Emergency Preparedness Tips for Persons with Visual Disabilities


  • If a person with a visual disability uses a cane, it is wise to keep extras in strategic, consistent and secured locations at work, at home or at school.
  • Practice maneuvering around familiar and non-familiar obstacles and hazards at work, at home, or at school.
  • Keep a spare cane in your home emergency kit.  

Alternate Mobility Preparedness

  • Persons with low vision might place security lights in each room to light paths for travel. These lights plug into electric wall outlets and light up automatically if there is a loss of power. They will continue to operate automatically for one to six hours and can be turned off manually. They can also be used as a short-lasting flashlight.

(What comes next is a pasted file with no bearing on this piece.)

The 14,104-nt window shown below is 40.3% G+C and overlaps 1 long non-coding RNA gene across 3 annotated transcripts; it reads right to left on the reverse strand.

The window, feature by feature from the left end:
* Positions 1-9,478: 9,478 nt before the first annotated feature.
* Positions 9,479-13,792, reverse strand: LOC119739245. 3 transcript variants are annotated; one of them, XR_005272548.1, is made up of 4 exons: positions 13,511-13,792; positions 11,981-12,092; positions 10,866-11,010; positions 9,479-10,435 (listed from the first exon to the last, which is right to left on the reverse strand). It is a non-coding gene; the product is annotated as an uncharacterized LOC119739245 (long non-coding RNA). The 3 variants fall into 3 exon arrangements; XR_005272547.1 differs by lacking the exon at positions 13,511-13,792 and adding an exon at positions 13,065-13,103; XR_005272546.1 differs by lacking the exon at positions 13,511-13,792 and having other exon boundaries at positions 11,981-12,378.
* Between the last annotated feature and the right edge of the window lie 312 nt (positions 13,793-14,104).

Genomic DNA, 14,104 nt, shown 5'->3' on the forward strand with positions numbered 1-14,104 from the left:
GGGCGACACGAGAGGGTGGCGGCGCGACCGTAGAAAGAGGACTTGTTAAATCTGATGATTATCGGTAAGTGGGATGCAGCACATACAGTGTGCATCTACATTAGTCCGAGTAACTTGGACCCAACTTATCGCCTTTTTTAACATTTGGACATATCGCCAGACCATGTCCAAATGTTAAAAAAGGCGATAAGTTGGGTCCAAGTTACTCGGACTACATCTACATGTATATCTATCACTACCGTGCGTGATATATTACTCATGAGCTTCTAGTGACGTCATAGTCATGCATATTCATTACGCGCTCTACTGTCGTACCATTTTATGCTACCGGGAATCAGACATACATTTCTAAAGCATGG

• Store high-powered flashlights with wide beams and extra batteries.
  • Plan and practice for loss of auditory clues that you might normally rely on to maneuver at work, home or at school.
  • Service animals may become confused, panicked, frightened or disoriented during and after a disaster. Keep them confined or securely leashed or harnessed.  A leash or harness is an important item for managing a nervous or upset animal. Be prepared to use alternate ways to negotiate your way to safety.

Label supplies

  • If helpful, mark emergency supplies with large print, florescent tape or Braille.

Secure Computers

  • Anchor special equipment and large pieces of furniture, such as computers, bookcases and shelves, in your office or at home.  Create a computer backup system for important data and store it off site. 

Advocacy Issues:

  • Advocate that TV and radio news post important telephone numbers as well as announce them slowly and repeat them frequently.

For more information, use this link to FEMA

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